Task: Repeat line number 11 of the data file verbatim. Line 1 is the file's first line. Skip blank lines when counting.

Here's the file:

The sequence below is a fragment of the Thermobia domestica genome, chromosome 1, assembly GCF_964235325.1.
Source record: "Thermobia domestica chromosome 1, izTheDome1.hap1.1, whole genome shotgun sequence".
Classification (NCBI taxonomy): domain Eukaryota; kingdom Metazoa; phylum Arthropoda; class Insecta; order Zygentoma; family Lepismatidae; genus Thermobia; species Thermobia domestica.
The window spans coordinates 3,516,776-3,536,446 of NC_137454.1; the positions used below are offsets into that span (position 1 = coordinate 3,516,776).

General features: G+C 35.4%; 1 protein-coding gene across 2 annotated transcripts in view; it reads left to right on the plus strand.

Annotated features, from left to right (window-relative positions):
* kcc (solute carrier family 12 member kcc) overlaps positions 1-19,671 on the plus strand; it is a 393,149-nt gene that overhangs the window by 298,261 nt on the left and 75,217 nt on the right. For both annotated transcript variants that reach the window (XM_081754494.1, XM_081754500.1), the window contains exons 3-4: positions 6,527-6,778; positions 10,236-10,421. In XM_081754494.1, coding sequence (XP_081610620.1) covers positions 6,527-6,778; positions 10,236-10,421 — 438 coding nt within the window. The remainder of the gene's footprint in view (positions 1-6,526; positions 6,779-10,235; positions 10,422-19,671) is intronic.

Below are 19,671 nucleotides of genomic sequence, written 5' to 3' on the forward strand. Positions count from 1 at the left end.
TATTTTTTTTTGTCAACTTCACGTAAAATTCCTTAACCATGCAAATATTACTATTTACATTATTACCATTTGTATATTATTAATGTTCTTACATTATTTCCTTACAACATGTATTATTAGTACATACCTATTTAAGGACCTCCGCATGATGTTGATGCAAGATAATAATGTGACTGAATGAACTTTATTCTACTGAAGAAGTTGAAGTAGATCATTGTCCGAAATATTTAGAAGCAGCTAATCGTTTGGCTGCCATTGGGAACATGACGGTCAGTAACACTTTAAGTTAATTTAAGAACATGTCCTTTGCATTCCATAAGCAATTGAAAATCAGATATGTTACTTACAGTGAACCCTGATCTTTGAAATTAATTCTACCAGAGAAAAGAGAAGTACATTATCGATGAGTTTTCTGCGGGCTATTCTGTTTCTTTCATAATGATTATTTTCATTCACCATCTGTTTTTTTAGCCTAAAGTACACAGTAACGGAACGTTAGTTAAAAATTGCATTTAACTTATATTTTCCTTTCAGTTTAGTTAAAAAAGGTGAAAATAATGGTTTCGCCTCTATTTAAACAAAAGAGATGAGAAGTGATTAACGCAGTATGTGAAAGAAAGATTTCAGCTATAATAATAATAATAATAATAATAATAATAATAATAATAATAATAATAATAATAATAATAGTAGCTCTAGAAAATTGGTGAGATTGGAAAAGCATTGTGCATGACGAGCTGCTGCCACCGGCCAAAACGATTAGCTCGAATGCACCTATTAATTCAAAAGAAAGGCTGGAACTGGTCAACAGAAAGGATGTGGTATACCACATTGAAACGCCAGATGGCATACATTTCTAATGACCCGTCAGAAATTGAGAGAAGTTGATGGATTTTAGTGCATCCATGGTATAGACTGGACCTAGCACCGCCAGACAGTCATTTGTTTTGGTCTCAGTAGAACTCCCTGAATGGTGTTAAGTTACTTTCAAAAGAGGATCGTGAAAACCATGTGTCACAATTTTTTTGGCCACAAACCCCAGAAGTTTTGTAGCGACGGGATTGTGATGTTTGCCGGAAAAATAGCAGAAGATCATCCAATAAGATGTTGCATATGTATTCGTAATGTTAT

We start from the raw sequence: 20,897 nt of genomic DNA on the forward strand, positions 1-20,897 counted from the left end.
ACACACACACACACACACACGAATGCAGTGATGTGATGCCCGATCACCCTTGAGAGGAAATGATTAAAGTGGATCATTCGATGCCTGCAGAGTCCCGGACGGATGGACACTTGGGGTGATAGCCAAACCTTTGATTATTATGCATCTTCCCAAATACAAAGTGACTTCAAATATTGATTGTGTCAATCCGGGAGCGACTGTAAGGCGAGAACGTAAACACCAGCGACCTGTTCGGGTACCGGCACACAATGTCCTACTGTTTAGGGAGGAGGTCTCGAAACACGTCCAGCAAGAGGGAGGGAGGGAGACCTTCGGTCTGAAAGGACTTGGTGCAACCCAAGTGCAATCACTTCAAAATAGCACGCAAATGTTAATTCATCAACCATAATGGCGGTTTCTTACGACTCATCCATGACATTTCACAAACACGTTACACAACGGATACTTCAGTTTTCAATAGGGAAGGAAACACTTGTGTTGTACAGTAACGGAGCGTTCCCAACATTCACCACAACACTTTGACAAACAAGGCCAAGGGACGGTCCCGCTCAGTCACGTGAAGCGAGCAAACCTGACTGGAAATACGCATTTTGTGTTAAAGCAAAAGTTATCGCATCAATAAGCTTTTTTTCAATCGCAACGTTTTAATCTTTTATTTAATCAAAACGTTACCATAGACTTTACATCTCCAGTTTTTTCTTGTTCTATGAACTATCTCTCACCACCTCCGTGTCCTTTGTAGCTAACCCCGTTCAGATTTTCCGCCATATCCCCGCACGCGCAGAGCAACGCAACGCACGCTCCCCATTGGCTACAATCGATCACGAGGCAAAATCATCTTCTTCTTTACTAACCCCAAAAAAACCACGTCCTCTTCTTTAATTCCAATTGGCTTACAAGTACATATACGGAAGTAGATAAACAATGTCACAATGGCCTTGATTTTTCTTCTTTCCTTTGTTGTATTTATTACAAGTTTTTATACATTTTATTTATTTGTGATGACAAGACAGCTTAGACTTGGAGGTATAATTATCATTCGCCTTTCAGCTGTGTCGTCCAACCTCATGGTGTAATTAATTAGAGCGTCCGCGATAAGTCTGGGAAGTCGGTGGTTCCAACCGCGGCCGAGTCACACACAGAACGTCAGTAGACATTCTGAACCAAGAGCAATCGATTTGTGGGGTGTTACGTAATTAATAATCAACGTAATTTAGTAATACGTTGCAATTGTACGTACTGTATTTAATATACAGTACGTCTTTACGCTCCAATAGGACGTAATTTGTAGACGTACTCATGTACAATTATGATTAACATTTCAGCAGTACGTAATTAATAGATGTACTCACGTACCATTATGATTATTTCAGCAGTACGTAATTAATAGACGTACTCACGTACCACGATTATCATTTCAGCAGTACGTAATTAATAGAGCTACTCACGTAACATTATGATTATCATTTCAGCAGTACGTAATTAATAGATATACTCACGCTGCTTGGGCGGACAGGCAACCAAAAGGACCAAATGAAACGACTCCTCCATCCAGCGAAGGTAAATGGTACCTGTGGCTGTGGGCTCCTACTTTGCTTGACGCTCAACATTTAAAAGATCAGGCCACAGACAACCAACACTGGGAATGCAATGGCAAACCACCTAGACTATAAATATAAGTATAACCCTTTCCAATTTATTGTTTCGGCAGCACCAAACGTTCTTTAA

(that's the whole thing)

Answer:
ACACACACACACACACACACGAATGCAGTGATGTGATGCCCGATCACCCTTGAGAGGAAATGATTAAAGTGGATCATTCGATGCCTGCAGAGTCCCGGACGGATGGACACTTGGGGTGATAGCCAAACCTTTGATTATTATGCATCTTCCCAAATACAAAGTGACTTCAAATATTGATTGTGTCAATCCGGGAGCGACTGTAAGGCGAGAACGTAAACACCAGCGACCTGTTCGGGTACCGGCACACAATGTCCTACTGTTTAGGGAGGAGGTCTCGAAACACGTCCAGCAAGAGGGAGGGAGGGAGACCTTCGGTCTGAAAGGACTTGGTGCAACCCAAGTGCAATCACTTCAAAATAGCACGCAAATGTTAATTCATCAACCATAATGGCGGTTTCTTACGACTCATCCATGACATTTCACAAACACGTTACACAACGGATACTTCAGTTTTCAATAGGGAAGGAAACACTTGTGTTGTACAGTAACGGAGCGTTCCCAACATTCACCACAACACTTTGACAAACAAGGCCAAGGGACGGTCCCGCTCAGTCACGTGAAGCGAGCAAACCTGACTGGAAATACGCATTTTGTGTTAAAGCAAAAGTTATCGCATCAATAAGCTTTTTTTCAATCGCAACGTTTTAATCTTTTATTTAATCAAAACGTTACCATAGACTTTACATCTCCAGTTTTTTCTTGTTCTATGAACTATCTCTCACCACCTCCGTGTCCTTTGTAGCTAACCCCGTTCAGATTTTCCGCCATATCCCCGCACGCGCAGAGCAACGCAACGCACGCTCCCCATTGGCTACAATCGATCACGAGGCAAAATCATCTTCTTCTTTACTAACCCCAAAAAAACCACGTCCTCTTCTTTAATTCCAATTGGCTTACAAGTACATATACGGAAGTAGATAAACAATGTCACAATGGCCTTGATTTTTCTTCTTTCCTTTGTTGTATTTATTACAAGTTTTTATACATTTTATTTATTTGTGATGACAAGACAGCTTAGACTTGGAGGTATAATTATCATTCGCCTTTCAGCTGTGTCGTCCAACCTCATGGTGTAATTAATTAGAGCGTCCGCGATAAGTCTGGGAAGTCGGTGGTTCCAACCGCGGCCGAGTCACACACAGAACGTCAGTAGACATTCTGAACCAAGAGCAATCGATTTGTGGGGTGTTACGTAATTAATAATCAACGTAATTTAGTAATACGTTGCAATTGTACGTACTGTATTTAATATACAGTACGTCTTTACGCTCCAATAGGACGTAATTTGTAGACGTACTCATGTACAATTATGATTAACATTTCAGCAGTACGTAATTAATAGATGTACTCACGTACCATTATGATTATTTCAGCAGTACGTAATTAATAGACGTACTCACGTACCACGATTATCATTTCAGCAGTACGTAATTAATAGAGCTACTCACGTAACATTATGATTATCATTTCAGCAGTACGTAATTAATAGATATACTCACGCTGCTTGGGCGGACAGGCAACCAAAAGGACCAAATGAAACGACTCCTCCATCCAGCGAAGGTAAATGGTACCTGTGGCTGTGGGCTCCTACTTTGCTTGACGCTCAACATTTAAAAGATCAGGCCACAGACAACCAACACTGGGAATGCAATGGCAAACCACCTAGACTATAAATATAAGTATAACCCTTTCCAATTTATTGTTTCGGCAGCACCAAACGTTCTTTAA